Brewer said that the Trump legal team’s use of selective and misleading quotes to bolster their argument that presidential immunity dates back to the founding is not only ahistorical – but could also have dangerous consequences.

“If a president is completely above the law and can do whatever you want, that means there is no security for anyone in this country and that the whole structure of the laws can be rendered pretty much meaningless,” Brewer said. 

So, what was Franklin actually talking about at the Constitutional Convention?

According to Brewer, he was referring to the death warrant of King Charles I of England, who was tried, convicted and executed in 1649.

“Franklin meant that after Charles II was restored to power in 1660, he oversaw the trial and execution of those who signed his father’s death warrant (the “regicides”),” Brewer wrote.

In historian Geoffrey Robertson’s book, “The Tyrannicide Brief: The Story of the Man Who Sent Charles I to the Scaffold,” the author recounted how a judge told the jury to reconsider their not-guilty verdict. 

“Then, the jury condemned the regicides to be hanged, drawn and quartered (tortured,)” Brewer wrote.

For twenty-first century readers, to be drawn and quartered is a particularly gruesome manner of death.

“It is a kind of death that involves torture as well as just execution,” Brewer told Salon. “Quartering was cutting off your arms and your legs. Drawn is pulling out your guts while you’re alive.”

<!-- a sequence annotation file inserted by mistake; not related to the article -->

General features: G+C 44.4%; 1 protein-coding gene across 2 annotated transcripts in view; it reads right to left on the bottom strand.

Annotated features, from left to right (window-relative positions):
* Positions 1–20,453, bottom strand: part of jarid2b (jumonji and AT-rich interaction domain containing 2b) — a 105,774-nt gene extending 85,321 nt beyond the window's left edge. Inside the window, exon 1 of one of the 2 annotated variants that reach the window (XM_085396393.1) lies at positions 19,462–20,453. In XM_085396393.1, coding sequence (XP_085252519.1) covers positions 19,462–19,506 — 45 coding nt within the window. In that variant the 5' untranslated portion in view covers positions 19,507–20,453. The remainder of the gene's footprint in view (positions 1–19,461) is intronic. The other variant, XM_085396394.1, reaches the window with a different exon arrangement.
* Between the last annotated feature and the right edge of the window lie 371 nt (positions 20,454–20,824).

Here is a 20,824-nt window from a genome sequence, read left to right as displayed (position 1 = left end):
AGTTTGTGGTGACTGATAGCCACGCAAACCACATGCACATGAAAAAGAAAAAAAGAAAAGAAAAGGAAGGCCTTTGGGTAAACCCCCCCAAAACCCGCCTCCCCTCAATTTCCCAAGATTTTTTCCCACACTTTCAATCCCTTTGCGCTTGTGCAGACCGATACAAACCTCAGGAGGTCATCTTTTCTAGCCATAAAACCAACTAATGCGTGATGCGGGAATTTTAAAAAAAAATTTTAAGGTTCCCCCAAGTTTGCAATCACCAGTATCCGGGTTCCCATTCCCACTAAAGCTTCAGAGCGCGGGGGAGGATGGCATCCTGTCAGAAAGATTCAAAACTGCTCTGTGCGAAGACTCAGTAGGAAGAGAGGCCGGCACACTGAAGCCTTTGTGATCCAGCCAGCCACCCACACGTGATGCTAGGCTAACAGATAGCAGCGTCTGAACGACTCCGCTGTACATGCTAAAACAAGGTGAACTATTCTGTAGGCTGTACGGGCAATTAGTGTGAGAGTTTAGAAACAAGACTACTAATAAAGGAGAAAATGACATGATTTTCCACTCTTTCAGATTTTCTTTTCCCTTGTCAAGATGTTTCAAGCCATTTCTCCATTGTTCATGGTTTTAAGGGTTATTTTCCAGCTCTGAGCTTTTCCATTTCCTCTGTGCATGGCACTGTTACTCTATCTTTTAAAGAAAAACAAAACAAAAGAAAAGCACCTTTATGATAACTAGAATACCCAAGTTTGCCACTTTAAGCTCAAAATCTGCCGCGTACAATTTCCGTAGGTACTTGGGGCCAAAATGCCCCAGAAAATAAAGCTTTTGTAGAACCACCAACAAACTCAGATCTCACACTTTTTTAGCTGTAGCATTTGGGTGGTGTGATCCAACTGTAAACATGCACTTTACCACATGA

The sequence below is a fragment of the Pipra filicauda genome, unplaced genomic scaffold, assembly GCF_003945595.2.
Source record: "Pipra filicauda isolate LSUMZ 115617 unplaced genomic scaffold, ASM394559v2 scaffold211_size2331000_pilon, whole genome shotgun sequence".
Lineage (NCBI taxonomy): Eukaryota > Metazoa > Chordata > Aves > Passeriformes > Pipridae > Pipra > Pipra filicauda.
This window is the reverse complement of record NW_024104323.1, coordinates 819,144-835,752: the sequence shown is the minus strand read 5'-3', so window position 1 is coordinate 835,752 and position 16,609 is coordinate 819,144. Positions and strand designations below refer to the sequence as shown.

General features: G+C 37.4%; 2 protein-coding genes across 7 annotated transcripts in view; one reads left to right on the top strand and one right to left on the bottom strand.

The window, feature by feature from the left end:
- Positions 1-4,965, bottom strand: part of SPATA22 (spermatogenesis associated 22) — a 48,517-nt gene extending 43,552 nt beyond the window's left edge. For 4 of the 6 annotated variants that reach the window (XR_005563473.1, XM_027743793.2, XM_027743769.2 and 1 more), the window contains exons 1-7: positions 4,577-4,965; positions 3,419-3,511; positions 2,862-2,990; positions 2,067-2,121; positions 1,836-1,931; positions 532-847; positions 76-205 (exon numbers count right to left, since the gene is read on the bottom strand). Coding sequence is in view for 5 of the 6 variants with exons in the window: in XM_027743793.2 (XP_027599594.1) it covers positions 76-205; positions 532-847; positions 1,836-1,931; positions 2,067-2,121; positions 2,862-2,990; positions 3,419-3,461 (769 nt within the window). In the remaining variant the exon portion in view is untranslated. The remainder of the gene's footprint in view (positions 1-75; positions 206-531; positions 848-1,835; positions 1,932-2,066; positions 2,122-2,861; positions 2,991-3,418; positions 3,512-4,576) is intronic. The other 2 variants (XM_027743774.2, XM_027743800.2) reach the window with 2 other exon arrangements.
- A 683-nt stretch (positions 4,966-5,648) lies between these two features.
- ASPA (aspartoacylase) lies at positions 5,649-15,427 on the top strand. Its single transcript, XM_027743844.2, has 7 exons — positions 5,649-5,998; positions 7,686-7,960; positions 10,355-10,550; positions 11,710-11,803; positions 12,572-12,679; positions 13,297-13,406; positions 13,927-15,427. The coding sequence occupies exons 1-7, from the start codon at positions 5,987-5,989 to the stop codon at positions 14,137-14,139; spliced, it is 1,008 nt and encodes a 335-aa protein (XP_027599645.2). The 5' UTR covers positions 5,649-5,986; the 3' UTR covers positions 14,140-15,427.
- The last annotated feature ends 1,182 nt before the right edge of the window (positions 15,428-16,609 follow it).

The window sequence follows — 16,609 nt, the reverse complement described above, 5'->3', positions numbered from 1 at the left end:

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And what’s more, Brewer said that Franklin was referring to the trial of a king as against the English Constitution. 

As Brewer pointed out, Franklin could not have been referring to the U.S. Constitution – as it was not yet written, at the time of the Constitutional Convention.

Franklin’s speech continued: “What was the practice before this in cases where the chief Magistrate rendered himself obnoxious? Why recourse was had to assassination in [which]. he was not only deprived of his life but of the opportunity of vindicating his character. It [would]… be the best way therefore to provide in the Constitution for the regular punishment of the Executive where his misconduct should deserve it, and for his honorable acquittal when he should be unjustly accused.”

Brewer said Franklin clearly thought “trials were better than assassinations (or revolutions) because he thought they were fairer to the accused.”

Brewer said above all, Franklin, a frequent critic of monarchy, would “have been horrified to be thus represented as a proponent of monarchy.”

“Misrepresenting Franklin’s own words before the highest court in the land, portraying our system as a monarchy, not as a republic, has the potential to transform it into that very monarchy that Franklin’s listeners dreaded to discover in Sept 1787,” Brewer wrote.

Franklin is well-known for another quote at the Constitutional Convention: “A republic… if you can keep it.”

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about Trump’s immunity bid